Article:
Bye-Bye Booster: What You Should Know About Seat Belts and Older Kids

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I was on the road recently when I spied a couple that appeared to be coming home from the hospital with their new baby. The dad was driving; the mom was in the backseat sitting next the center-positioned infant-safety seat. How did I know they were fresh out of the hospital? They were driving about 10 mph slower than everyone else. I remember that day with both my kids, and in the blink of an eye, I found myself cleaning the garage, wondering if I needed to hold on to my child-safety car seats any longer.

Related: Car Seat Basics Part Three: Beyond the Booster

Kids can move out of car seats when they are 4 feet 9 inches tall and between 8 and 12 years old and buckle up using a normal seat belt, according to the National Highway Traffic Safety Administration. They should always use a seat belt and sit in the rear seat for the best protection. Kids who are less than 4 feet 9 inches tall should always use booster seats. Without one, the car’s seat belt may hit the shoulder and neck in the wrong places they buckle up. A seat belt adjuster is not a substitute for a booster seat for kids who aren’t tall enough to safely use an adult seat belt by itself.

My kids, ages 11 and 9, no longer need car seats. It’s weird. I feel like I’m breaking the rules by allowing them to buckle up using the car’s seat belt rather than a car seat or even a backless booster. Like, all they need to do is buckle up using the regular seat belt? It feels so strange that I decided to make sure I wasn’t breaking any laws or missing some important memo about making sure my kids were still safe in the car since they’ve outgrown their child-safety seats. 

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When kids move out of a booster seat to use a seat belt exclusively, it’s important to make sure they’re using the belt correctly. It’s important to make sure the seat belt lies across the shoulder properly and does not lie on the child’s neck or face. The American Academy of Pediatrics provides guidelines for this:

  • A child should be tall enough to sit without slouching with his back against the car seat.
  • The thighs should reach the edge of the seat, and the knees should be naturally bent over the car’s seat with the feet hanging down or flat on the floor.
  • The lap belt should sit snug across the child’s hips — not the belly.
  • The shoulder belt should lie across the child’s chest and shoulder — not the neck or face. It should have a comfortable fit.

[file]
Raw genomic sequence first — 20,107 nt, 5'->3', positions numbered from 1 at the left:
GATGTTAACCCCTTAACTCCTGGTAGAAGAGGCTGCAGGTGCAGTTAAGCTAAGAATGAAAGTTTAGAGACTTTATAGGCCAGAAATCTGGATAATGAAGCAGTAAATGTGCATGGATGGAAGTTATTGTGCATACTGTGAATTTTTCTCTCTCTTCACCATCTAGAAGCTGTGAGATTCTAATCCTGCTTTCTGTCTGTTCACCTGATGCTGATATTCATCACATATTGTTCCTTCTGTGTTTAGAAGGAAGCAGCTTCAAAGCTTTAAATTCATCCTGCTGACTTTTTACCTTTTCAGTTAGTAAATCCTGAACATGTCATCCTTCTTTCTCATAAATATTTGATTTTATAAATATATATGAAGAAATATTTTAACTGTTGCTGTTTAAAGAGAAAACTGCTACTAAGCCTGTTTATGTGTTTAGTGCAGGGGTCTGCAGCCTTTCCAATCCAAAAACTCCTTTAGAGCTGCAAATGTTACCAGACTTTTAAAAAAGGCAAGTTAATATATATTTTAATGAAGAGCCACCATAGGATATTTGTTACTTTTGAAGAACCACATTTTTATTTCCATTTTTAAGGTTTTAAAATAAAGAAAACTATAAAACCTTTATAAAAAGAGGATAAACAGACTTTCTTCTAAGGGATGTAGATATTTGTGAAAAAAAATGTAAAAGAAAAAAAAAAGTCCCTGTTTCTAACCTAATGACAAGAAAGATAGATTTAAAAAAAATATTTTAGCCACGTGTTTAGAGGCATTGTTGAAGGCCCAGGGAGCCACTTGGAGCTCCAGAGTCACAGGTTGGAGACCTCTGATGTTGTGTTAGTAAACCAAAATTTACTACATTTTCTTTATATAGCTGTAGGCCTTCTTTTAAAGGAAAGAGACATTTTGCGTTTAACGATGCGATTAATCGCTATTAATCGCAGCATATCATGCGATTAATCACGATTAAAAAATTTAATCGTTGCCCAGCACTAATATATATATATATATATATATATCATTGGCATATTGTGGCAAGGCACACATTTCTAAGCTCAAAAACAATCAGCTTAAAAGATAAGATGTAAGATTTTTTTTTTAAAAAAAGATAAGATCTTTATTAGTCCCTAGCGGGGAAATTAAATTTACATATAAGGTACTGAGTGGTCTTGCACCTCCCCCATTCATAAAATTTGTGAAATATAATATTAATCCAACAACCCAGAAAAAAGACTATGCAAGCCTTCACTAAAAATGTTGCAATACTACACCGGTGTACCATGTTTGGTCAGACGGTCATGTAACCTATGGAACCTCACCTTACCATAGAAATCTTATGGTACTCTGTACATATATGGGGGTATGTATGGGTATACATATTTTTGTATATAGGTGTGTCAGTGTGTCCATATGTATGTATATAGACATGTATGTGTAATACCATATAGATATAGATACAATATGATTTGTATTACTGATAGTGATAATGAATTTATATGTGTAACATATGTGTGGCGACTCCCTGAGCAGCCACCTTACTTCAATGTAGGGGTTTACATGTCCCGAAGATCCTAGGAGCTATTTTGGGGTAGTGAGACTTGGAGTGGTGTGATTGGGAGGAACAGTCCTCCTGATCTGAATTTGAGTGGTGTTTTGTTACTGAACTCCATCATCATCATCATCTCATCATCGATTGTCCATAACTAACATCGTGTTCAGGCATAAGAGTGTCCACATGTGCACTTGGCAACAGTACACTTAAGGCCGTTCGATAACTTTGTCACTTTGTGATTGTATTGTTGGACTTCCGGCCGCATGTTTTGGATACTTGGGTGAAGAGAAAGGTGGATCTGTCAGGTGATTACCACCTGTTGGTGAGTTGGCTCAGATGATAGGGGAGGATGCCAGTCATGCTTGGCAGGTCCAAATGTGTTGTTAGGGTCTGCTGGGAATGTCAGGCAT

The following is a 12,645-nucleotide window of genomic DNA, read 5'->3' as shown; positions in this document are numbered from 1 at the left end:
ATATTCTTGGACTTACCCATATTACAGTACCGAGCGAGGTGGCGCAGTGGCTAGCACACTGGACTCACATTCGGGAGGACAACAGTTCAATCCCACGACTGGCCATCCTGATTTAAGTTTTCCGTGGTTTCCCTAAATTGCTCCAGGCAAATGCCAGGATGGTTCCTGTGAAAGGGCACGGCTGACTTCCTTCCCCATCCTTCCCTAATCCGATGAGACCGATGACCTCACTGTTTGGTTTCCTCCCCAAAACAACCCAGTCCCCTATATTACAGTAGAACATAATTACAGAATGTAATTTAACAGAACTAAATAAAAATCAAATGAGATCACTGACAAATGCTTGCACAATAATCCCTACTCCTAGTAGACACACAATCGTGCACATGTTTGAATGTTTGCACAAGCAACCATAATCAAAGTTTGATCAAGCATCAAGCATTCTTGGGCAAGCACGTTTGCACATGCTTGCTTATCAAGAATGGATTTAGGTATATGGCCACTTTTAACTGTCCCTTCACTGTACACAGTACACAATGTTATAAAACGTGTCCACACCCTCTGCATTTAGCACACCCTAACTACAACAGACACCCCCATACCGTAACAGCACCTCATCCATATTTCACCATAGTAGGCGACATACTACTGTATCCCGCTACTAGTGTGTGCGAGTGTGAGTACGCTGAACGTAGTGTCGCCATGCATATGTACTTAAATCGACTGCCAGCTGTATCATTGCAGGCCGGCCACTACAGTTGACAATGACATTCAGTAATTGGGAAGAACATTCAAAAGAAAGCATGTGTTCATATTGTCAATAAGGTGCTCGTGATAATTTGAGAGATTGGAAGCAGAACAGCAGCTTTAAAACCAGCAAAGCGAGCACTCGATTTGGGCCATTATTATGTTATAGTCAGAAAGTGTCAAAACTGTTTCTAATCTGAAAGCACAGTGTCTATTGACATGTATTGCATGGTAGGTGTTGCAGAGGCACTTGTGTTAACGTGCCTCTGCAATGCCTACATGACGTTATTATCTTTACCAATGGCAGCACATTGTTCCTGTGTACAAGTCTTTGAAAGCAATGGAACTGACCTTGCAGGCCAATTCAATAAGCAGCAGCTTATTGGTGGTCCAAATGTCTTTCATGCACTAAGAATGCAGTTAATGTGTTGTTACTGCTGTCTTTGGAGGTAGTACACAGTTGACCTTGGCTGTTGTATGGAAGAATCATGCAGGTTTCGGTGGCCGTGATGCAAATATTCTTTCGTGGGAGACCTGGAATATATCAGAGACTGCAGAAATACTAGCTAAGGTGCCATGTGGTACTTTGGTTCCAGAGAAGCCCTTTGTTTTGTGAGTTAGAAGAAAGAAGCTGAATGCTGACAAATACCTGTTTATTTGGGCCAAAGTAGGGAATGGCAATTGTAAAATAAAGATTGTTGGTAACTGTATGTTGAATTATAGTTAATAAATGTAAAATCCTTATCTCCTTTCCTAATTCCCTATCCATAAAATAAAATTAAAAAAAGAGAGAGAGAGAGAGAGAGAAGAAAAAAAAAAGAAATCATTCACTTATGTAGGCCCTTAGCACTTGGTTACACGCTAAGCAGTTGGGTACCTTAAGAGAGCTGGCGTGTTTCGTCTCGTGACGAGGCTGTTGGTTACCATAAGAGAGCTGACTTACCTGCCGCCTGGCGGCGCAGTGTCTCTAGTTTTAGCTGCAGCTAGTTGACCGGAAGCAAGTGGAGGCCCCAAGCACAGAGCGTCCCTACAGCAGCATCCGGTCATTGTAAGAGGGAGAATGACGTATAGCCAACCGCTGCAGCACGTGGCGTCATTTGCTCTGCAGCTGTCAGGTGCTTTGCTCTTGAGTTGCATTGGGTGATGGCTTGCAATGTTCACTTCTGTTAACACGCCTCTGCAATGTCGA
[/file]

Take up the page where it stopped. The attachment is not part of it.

That’s not all. Never allow a kid to tuck the shoulder belt under his arm or behind his neck. This part of the seat belt is important, and using it improperly could have serious consequences in an accident. If the seat belt causes friction on your child’s neck, it means that it is not lying on the shoulder properly. While some belts have built-in adjusters that can be adjusted to suit your child’s height, do not use aftermarket seat belt adjusters. Aftermarket adjusters may not be safe, but adjustable seat belts built into your car work well for helping kids transition from child-safety seats to just using the grown-up seat belt. Skip those aftermarket seat belt strap adjusters, but feel free to use any features or positioners built into your car. The backseat’s center seat is still the safest position, and my kids like it because they can see out the front.

Safety experts agree that kids should ride in the backseat until age 13, and some even advocate children staying back there until they’re of driving age. That’s because the force from deployed front-impact airbags can injure or kill young children. While many vehicles have sensors to turn off the airbag, if the passenger weighs less than 80 pounds, it’s ideal to keep the kids in the rear seats.

But what if your child meets all the criteria and you can’t put off the move to the front seat? Like anywhere else in the vehicle, make sure the seat belt is used properly every time. Also, move the front passenger seat as far away from the airbag as possible, which may reduce injury related to the airbag’s deployment in a collision. I’d also add that this isn’t the time to get too comfortable with your own good driving habits. These kids are going to be driving soon (in another blink of the eye), so be sure you’re still being a good role model.

Going through this transition out of safety seats and into seat belts and (eventually) the front seat is another one of those reminders that kids are growing fast. I’m sure tomorrow I’ll be writing about teen driving tips, but until then, I’ll be following the recommended safety guidelines for child passengers no matter where they sit in the car. photos by Sara Lacey’s Editorial department is your source for automotive news and reviews. In line with’s long-standing ethics policy, editors and reviewers don’t accept gifts or free trips from automakers. The Editorial department is independent of’s advertising, sales and sponsored content departments.

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